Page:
The company reported a pre-tax profit of $49m (€38m) - a 68 per cent surge over the same period in 2005, however, the profit jump was largely attributed to an 89 per cent drop in R&D spending to $1.3m after the July 2005 transference of the rights to SYR-322 - the dipeptidyl peptidase IV (DPP4) inhibitor diabetes drug PPD was developing - to Takeda Pharmaceutical.
PPD's operating profit was up 27 per cent to $141m and its revenues were also up 24 per cent to $283m, with both the firm's Development and Discovery Sciences segments displaying an equal amount of growth, however, despite the increases, PPD's profit margin remained firmly stuck.
The biotech industry is continuing to boom and backlog and revenue in the contract research organisation (CRO) sector is continuing to grow above R&D growth, signalling that these biotech companies are outsourcing more and more to companies like PPD.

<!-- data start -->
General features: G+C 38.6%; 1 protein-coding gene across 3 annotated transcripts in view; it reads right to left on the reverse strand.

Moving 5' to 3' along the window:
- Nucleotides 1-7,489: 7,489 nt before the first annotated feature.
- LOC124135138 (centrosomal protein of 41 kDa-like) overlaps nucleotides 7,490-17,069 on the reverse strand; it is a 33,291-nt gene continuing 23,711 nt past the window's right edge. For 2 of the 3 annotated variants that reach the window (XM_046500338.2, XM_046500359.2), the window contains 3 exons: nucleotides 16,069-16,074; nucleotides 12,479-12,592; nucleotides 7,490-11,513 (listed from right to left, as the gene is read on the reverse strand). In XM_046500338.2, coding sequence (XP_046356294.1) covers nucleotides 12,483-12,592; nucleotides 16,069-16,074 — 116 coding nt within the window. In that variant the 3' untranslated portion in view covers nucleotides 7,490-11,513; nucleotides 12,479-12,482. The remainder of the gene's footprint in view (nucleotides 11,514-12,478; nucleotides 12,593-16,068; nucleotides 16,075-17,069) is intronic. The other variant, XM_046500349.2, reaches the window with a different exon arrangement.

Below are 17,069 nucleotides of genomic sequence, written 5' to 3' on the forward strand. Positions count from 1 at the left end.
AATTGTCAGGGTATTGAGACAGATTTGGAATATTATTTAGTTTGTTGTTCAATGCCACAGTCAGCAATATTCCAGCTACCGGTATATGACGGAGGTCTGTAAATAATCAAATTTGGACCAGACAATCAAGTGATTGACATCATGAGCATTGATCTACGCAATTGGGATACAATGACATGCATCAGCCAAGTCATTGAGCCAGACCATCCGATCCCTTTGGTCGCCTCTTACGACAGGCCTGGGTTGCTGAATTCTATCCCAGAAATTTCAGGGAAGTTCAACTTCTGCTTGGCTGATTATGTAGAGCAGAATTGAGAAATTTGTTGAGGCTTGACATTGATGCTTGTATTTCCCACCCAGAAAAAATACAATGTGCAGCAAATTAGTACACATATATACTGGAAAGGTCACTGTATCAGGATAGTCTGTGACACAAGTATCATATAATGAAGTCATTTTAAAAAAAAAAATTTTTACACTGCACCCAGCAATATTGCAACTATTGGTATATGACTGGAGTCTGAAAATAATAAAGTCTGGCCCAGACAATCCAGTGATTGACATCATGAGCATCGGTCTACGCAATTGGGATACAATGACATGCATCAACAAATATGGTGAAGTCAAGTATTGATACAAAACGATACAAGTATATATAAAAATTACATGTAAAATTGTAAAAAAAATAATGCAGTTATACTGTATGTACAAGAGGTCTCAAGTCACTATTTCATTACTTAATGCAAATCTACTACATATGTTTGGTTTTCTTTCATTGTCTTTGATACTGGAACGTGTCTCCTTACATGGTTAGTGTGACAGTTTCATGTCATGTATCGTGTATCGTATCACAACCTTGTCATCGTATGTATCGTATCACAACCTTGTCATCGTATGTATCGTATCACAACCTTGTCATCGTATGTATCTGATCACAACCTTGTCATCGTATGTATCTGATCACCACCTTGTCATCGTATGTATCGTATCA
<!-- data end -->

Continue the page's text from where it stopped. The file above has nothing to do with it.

PPD's new business authorisations for the second quarter of 2006 totalled $475.9m. One such deal involved a new agreement with PDL BioPharma to perform comprehensive molecular profiling to discover biomarkers.
The firm also grew its new business bookings by 34.5 per cent year-over-year for the quarter, resulting in a backlog of more than $2bn.
"We believe our second quarter operating results demonstrate continued strength in the market as well as PPD's ability to perform well across the continuum of global drug development markets and service segments," said Fred Eshelman, CEO of PPD.
"We are looking at more very large opportunities than we have ever seen in the past."
PPD's area of focus is complex global clinical trials that require a huge amount of infrastructure and capacity.
"In this area it is tough for other CROs to compete with us, giving us some degree of price leverage," Steve Smith, PPD investor relations told Outsourcing-Pharma.com.
"Only the big CROs, Quintiles and Covance, are able to compete with us on this global level."